Friday, 23 November 2018

Lost: Sense Of Proportion....

...if found, please return to Northamptonshire Police Farce:
Police chiefs have come under fire for locking up a chow-chow puppy under the Dangerous Dogs Act after it gave a police officer a nip on his hand and arm.
The four-month-old dog, named Bungle, could face up to nine months in custody after it was seized by police in Stoke Bruerne, Northamptonshire, last Friday.
 Well, they aren't paying the cost of this kennel stay, are they? We are!
...police have defended their decision, saying the public reaction would have been different if the dog had bitten a child or caused an accident when the officer tried to restrain it on a busy road.
Maybe it would have been, but it didn't.

Aren't you supposed to act like professionals, with due concern for the taxpayer, rather than risk-averse, box-ticking inflexible morons?

I wonder why they have taken this action, rather than have a quiet word with the owners?
...Mr Hayes and his wife Susan, who are said to be millionaire bankers, have appointed lawyers to look into the matter, The Sun reported...
Ah. I'm sure that didn't sway our stalwart boys in blue one bit.

Update: I was expecting the police to stick to their guns in the face of online fury, but surprisingly, they didn't:
Tonight police announced Bungle had been returned to its millionaire owners subject to a control order.
Well, well, well....
Chief Superintendent Chris Hillery defended the officer's actions and said the decision to free the dog was not influenced by media coverage.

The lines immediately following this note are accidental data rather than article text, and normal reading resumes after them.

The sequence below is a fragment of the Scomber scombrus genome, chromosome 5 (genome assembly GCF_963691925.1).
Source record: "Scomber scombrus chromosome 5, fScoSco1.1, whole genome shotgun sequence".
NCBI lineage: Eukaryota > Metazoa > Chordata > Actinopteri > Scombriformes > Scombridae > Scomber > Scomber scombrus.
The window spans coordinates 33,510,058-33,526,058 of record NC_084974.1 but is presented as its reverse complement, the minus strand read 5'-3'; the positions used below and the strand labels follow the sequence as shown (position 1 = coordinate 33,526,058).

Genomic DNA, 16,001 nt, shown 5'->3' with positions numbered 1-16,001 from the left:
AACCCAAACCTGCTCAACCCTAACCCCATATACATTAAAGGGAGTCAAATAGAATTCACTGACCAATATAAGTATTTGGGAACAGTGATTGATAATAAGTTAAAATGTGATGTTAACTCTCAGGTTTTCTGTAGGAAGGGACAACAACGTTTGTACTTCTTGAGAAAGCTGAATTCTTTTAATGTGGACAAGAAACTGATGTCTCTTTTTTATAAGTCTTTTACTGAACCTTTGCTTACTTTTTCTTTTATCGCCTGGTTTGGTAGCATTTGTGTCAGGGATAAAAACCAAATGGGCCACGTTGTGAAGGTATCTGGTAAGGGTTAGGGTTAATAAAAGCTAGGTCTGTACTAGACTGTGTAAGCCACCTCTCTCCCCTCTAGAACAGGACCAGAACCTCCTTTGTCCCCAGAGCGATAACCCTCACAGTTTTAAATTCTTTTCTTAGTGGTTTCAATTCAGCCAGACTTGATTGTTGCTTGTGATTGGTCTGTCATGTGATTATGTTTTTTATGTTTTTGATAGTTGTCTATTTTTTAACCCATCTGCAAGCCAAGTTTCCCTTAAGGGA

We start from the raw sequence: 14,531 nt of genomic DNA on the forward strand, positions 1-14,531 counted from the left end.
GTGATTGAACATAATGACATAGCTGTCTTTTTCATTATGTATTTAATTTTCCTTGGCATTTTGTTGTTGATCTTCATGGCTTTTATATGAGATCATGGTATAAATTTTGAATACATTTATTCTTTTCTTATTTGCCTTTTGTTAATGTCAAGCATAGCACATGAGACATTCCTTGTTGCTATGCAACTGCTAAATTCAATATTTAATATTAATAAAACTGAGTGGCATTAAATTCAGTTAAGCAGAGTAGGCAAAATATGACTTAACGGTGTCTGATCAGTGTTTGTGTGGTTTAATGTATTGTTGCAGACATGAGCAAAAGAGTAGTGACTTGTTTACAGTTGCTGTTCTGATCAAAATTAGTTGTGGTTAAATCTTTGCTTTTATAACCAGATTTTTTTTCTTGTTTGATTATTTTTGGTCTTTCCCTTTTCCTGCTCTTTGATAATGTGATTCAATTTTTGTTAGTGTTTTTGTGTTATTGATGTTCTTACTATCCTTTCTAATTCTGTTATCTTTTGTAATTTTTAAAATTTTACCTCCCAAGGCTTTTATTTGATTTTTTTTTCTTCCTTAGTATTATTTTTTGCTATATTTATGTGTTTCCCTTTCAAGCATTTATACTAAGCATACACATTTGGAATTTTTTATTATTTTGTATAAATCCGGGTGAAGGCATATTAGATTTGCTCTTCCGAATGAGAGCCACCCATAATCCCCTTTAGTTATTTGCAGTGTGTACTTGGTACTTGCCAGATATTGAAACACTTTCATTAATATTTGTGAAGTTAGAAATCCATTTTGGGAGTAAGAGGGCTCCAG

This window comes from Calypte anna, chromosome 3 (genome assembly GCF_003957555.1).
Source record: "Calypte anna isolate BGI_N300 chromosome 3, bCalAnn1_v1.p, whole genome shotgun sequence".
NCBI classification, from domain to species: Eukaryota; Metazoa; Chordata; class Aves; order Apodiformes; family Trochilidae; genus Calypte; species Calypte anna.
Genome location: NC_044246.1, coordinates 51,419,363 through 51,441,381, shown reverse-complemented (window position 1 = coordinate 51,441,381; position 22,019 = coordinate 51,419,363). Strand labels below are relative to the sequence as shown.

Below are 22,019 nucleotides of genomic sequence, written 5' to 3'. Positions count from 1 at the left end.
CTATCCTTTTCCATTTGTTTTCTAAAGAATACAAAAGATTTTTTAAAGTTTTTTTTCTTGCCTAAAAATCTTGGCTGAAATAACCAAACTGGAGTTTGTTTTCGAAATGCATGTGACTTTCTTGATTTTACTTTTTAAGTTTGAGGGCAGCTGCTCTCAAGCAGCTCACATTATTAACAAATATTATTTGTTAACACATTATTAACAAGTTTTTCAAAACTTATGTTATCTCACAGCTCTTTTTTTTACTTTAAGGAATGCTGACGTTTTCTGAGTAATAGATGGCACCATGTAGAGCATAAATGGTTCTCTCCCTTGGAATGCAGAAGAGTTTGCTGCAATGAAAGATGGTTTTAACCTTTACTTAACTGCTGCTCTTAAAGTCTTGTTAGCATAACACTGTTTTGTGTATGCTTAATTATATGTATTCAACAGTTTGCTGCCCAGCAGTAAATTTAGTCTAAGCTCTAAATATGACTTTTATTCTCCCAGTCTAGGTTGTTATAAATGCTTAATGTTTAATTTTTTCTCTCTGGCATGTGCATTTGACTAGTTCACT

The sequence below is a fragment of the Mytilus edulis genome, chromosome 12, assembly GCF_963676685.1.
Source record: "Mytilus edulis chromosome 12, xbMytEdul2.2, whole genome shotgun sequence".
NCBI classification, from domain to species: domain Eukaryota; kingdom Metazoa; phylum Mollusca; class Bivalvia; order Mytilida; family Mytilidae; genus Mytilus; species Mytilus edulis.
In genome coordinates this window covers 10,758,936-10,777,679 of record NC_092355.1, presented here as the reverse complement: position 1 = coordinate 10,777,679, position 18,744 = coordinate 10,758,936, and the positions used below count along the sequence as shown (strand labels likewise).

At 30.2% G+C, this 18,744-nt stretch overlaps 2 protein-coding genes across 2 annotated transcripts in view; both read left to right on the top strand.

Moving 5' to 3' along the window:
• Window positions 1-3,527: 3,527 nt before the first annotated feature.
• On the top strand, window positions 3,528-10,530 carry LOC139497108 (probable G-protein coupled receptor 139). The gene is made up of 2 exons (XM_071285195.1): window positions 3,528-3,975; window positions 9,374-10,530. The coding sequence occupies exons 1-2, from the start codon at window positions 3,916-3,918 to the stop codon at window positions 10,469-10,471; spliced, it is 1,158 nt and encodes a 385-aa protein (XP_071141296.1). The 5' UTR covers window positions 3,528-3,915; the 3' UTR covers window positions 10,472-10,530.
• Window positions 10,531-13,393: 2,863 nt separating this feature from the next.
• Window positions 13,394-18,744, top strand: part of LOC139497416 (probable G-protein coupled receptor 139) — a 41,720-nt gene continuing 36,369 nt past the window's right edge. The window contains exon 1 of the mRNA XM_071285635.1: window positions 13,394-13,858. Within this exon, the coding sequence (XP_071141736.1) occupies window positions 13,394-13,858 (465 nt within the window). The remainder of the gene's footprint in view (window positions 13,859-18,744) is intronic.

As a very famous lady once said: "Well, he would say that, wouldn't he?"
He said: 'We understand that the actions taken on this occasion have generated significant public opinion on the proportionality of the officer's actions.
'To be absolutely clear I fully support the officers' actions in this case, the dog was unattended in a live carriageway and was aggressive to those present resulting in the officer being bitten and receiving injuries that required hospital attention.
'The potential risk posed by the dog at that time is not diminished by its age or that it was frightened.
'Having already bitten the officer twice, causing puncture wounds and bruising, it would have been negligent to release a dog displaying such obvious aggression without first ensuring both the dog's and the wider public's safety.
'In no way was this decision impacted by the media reporting. Having gone through a proportionate investigation and risk assessment, the dog has been returned with appropriate conditions to manage any future risk.'
Hmmmm. What do we think, LC?

Yup. Me too.


Sgt Albert Hall said...

This was a stray dog caught by the police. The owners should be paying the cost of its kennelling. Simples.

The fact that the officer was bitten is a red herring, shit happens when you are a police officer.

JuliaM said...

I've seen a report that states it was the dog warden that insisted this frightened pup be treated as a dangerous dog - not the police.

If true, the police should be ashamed of themselves for playing along.

And there'd be no need of kennelling if it had simply been returned.

Ted Treen said...

There are some plod - usually the more senior - who would do well to remember the old adage "It is better to be silent and thought a fool, than to open your mouth and prove it".